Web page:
iterating "by twos"

castironpi castironpi at gmail.com
Thu Aug 7 20:05:03 CEST 2008


On Jul 29, 3:38 pm, Terry Reedy <tjre... at udel.edu> wrote:
> kj wrote:
> > Is there a special pythonic idiom for iterating over a list (or
> > tuple) two elements at a time?
>
> > I mean, other than
>
> > for i in range(0, len(a), 2):
> >     frobnicate(a[i], a[i+1])
>
> There have been requests to add a grouper function to itertools, but its
> author has resisted because there are at least three things one might do
> with the short remainder group left over when the group size does not
> evenly divide the sequence size: drop it, return it, or fill it to the
> requested groupsize with a dummy value and then return it.

We note that three distinct methods of the mapping type protocol
support default, -or this if not found-, argument passing.

a.get(k[, x]) a[k] if k in a, else x (4)
a.setdefault(k[, x]) a[k] if k in a, else x (also setting it) (5)
a.pop(k[, x]) a[k] if k in a, else x (and remove k) (8)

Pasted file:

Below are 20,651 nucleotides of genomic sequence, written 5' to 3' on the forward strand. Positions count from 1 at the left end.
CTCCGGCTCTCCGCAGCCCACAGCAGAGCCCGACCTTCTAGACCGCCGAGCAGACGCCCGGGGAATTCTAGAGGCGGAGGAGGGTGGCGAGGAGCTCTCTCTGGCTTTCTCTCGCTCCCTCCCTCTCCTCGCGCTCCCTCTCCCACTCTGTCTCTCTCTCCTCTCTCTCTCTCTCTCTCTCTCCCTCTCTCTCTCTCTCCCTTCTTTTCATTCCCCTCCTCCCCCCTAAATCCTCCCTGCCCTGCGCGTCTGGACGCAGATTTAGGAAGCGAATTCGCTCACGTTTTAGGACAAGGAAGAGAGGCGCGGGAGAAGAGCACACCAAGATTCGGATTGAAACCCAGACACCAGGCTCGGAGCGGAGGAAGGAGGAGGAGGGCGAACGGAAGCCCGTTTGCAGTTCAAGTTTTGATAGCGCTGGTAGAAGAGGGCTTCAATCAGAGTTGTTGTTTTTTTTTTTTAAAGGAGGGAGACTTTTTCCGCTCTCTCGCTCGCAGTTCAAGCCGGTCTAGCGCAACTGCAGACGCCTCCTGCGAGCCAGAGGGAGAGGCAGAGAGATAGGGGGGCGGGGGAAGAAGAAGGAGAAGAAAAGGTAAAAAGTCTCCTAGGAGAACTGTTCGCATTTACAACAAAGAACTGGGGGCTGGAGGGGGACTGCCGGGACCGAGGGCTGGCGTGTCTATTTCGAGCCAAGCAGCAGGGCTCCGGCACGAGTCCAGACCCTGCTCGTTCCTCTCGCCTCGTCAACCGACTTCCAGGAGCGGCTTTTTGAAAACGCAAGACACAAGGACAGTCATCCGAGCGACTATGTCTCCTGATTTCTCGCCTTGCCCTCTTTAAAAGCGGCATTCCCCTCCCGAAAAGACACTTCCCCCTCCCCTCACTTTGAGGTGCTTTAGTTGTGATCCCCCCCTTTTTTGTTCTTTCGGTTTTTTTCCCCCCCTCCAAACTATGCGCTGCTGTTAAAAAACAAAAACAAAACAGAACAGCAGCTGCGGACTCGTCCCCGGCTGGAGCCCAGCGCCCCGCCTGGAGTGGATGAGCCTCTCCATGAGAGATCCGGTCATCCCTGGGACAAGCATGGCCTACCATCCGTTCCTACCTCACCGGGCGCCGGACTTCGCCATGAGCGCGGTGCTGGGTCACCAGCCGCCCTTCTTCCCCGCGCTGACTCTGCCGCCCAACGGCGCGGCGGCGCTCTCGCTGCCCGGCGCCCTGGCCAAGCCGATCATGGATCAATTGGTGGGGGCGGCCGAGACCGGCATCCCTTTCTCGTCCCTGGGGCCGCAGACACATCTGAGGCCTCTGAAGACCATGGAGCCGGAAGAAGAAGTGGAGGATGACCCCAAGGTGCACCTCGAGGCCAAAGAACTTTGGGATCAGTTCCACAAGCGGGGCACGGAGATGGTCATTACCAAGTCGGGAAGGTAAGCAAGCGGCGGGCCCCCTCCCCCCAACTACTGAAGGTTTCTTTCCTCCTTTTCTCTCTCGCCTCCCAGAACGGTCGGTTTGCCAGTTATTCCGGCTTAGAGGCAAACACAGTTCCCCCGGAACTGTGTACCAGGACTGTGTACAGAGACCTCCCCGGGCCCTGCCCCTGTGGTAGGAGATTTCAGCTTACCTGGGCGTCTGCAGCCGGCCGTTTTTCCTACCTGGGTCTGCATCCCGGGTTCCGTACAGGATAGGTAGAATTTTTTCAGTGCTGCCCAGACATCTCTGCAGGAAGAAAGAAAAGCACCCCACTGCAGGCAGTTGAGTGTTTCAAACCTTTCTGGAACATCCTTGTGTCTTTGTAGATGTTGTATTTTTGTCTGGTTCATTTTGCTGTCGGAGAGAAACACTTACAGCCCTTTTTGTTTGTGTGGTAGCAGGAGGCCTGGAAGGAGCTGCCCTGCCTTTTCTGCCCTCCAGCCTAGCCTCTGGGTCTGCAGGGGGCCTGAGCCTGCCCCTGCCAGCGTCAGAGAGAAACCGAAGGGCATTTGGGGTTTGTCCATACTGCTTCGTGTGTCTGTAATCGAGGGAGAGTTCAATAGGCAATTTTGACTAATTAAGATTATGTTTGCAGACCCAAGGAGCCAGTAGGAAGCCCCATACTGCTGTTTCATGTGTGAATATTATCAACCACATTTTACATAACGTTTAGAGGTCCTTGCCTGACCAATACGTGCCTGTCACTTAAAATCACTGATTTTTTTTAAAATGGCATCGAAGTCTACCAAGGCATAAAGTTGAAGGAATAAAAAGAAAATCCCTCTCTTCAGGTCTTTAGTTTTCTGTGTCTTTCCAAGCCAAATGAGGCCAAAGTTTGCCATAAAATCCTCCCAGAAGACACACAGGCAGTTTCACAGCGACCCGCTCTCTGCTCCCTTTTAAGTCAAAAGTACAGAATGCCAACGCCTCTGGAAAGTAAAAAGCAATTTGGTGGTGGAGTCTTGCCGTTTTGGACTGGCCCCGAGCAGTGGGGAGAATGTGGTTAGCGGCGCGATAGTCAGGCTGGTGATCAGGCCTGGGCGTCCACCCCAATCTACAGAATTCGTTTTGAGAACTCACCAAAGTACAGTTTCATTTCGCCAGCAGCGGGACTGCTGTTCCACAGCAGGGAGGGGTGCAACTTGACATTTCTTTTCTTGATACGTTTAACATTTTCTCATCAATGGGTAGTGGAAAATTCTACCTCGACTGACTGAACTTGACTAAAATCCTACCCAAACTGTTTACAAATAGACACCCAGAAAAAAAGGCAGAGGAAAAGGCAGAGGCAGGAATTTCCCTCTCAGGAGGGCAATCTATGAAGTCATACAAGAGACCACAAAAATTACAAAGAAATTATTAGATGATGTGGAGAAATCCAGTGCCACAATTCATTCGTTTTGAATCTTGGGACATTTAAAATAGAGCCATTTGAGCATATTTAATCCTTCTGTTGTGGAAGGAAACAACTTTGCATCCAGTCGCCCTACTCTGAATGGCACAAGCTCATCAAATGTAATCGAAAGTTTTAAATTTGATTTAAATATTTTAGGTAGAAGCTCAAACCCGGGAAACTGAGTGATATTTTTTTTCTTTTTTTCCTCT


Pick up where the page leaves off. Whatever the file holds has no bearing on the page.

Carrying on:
You can knock off two of them with a default value:

itertools.igroup( iterable, groupsize[, dummy] )

Observe this overlap from the string type.

   find( sub[, start[, end]])
      Return the lowest index in the string where substring sub is
found, ...
      -1 if sub is not found.
   index( sub[, start[, end]])
      Like find(), but raise ValueError when the substring is not
found.

Include two grouper functions, one that drops (or fills if 'dummy'
provided), one that returns (or fills if 'dummy' provided).

Or, include two grouper functions, one that drops (or fills), one that
raises ValueError exception, including the partial group as an
attribute of the exception.

If filling with 'None' is your concern, just use a special flag:

_special= object( )
iterb= itertools.grouper( itera, 2, _special )



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